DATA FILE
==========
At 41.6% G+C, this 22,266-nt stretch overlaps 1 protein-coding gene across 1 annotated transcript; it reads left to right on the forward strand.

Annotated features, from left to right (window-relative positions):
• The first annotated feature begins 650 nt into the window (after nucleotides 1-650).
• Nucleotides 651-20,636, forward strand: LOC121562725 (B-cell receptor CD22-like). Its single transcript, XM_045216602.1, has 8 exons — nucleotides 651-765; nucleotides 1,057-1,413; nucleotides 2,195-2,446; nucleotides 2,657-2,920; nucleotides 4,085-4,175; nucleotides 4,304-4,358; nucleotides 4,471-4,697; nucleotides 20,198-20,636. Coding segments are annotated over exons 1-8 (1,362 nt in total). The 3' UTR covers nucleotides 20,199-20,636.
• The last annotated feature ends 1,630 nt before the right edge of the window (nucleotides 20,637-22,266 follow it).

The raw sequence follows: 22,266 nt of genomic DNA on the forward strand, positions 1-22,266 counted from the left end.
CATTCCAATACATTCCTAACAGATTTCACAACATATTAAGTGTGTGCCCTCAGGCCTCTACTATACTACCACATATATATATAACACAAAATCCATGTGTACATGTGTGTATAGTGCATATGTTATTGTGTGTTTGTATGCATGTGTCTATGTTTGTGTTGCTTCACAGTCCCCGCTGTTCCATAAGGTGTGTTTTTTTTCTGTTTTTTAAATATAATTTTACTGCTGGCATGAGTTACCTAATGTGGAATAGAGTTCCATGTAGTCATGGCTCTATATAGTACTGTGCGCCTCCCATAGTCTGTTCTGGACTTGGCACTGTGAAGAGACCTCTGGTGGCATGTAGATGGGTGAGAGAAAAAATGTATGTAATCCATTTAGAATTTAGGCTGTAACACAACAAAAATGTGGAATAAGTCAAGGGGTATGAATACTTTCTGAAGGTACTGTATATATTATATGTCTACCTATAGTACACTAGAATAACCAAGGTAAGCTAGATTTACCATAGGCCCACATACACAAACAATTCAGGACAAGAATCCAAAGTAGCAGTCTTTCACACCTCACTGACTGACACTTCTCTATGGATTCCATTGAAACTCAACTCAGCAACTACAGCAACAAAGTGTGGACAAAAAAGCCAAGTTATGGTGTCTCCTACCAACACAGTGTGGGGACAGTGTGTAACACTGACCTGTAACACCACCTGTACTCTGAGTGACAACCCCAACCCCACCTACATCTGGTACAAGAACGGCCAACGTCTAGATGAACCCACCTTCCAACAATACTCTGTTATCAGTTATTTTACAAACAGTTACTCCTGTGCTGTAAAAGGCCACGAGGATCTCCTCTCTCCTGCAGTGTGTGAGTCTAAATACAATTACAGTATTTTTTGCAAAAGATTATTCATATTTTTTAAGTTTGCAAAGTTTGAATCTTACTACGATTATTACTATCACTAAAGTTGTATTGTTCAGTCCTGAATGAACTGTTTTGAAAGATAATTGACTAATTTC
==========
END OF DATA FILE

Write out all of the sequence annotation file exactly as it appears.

At 41.6% G+C, this 22,266-nt stretch overlaps 1 protein-coding gene across 1 annotated transcript; it reads left to right on the forward strand.

Annotated features, from left to right (window-relative positions):
• The first annotated feature begins 650 nt into the window (after nucleotides 1-650).
• Nucleotides 651-20,636, forward strand: LOC121562725 (B-cell receptor CD22-like). Its single transcript, XM_045216602.1, has 8 exons — nucleotides 651-765; nucleotides 1,057-1,413; nucleotides 2,195-2,446; nucleotides 2,657-2,920; nucleotides 4,085-4,175; nucleotides 4,304-4,358; nucleotides 4,471-4,697; nucleotides 20,198-20,636. Coding segments are annotated over exons 1-8 (1,362 nt in total). The 3' UTR covers nucleotides 20,199-20,636.
• The last annotated feature ends 1,630 nt before the right edge of the window (nucleotides 20,637-22,266 follow it).

The raw sequence follows: 22,266 nt of genomic DNA on the forward strand, positions 1-22,266 counted from the left end.
CATTCCAATACATTCCTAACAGATTTCACAACATATTAAGTGTGTGCCCTCAGGCCTCTACTATACTACCACATATATATATAACACAAAATCCATGTGTACATGTGTGTATAGTGCATATGTTATTGTGTGTTTGTATGCATGTGTCTATGTTTGTGTTGCTTCACAGTCCCCGCTGTTCCATAAGGTGTGTTTTTTTTCTGTTTTTTAAATATAATTTTACTGCTGGCATGAGTTACCTAATGTGGAATAGAGTTCCATGTAGTCATGGCTCTATATAGTACTGTGCGCCTCCCATAGTCTGTTCTGGACTTGGCACTGTGAAGAGACCTCTGGTGGCATGTAGATGGGTGAGAGAAAAAATGTATGTAATCCATTTAGAATTTAGGCTGTAACACAACAAAAATGTGGAATAAGTCAAGGGGTATGAATACTTTCTGAAGGTACTGTATATATTATATGTCTACCTATAGTACACTAGAATAACCAAGGTAAGCTAGATTTACCATAGGCCCACATACACAAACAATTCAGGACAAGAATCCAAAGTAGCAGTCTTTCACACCTCACTGACTGACACTTCTCTATGGATTCCATTGAAACTCAACTCAGCAACTACAGCAACAAAGTGTGGACAAAAAAGCCAAGTTATGGTGTCTCCTACCAACACAGTGTGGGGACAGTGTGTAACACTGACCTGTAACACCACCTGTACTCTGAGTGACAACCCCAACCCCACCTACATCTGGTACAAGAACGGCCAACGTCTAGATGAACCCACCTTCCAACAATACTCTGTTATCAGTTATTTTACAAACAGTTACTCCTGTGCTGTAAAAGGCCACGAGGATCTCCTCTCTCCTGCAGTGTGTGAGTCTAAATACAATTACAGTATTTTTTGCAAAAGATTATTCATATTTTTTAAGTTTGCAAAGTTTGAATCTTACTACGATTATTACTATCACTAAAGTTGTATTGTTCAGTCCTGAATGAACTGTTTTGAAAGATAATTGACTAATTTC